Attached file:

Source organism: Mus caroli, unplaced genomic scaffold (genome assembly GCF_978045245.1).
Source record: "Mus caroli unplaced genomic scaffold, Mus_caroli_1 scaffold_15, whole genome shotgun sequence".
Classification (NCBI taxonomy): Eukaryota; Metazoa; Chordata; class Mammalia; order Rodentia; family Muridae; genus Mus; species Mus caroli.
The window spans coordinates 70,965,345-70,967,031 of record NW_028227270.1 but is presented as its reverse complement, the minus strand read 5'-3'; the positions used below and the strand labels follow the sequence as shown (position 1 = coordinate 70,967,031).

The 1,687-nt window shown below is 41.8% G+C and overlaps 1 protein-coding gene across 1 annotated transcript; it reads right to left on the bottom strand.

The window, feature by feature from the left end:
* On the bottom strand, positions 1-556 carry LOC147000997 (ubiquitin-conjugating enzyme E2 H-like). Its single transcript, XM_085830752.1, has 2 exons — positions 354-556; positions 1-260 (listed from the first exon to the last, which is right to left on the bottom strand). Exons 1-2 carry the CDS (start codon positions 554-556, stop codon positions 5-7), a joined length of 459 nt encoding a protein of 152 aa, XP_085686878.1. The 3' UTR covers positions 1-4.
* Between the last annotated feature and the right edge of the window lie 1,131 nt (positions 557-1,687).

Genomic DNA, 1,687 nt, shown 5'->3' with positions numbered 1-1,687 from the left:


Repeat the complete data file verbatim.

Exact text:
Source organism: Mus caroli, unplaced genomic scaffold (genome assembly GCF_978045245.1).
Source record: "Mus caroli unplaced genomic scaffold, Mus_caroli_1 scaffold_15, whole genome shotgun sequence".
Classification (NCBI taxonomy): Eukaryota; Metazoa; Chordata; class Mammalia; order Rodentia; family Muridae; genus Mus; species Mus caroli.
The window spans coordinates 70,965,345-70,967,031 of record NW_028227270.1 but is presented as its reverse complement, the minus strand read 5'-3'; the positions used below and the strand labels follow the sequence as shown (position 1 = coordinate 70,967,031).

The 1,687-nt window shown below is 41.8% G+C and overlaps 1 protein-coding gene across 1 annotated transcript; it reads right to left on the bottom strand.

The window, feature by feature from the left end:
* On the bottom strand, positions 1-556 carry LOC147000997 (ubiquitin-conjugating enzyme E2 H-like). Its single transcript, XM_085830752.1, has 2 exons — positions 354-556; positions 1-260 (listed from the first exon to the last, which is right to left on the bottom strand). Exons 1-2 carry the CDS (start codon positions 554-556, stop codon positions 5-7), a joined length of 459 nt encoding a protein of 152 aa, XP_085686878.1. The 3' UTR covers positions 1-4.
* Between the last annotated feature and the right edge of the window lie 1,131 nt (positions 557-1,687).

Genomic DNA, 1,687 nt, shown 5'->3' with positions numbered 1-1,687 from the left: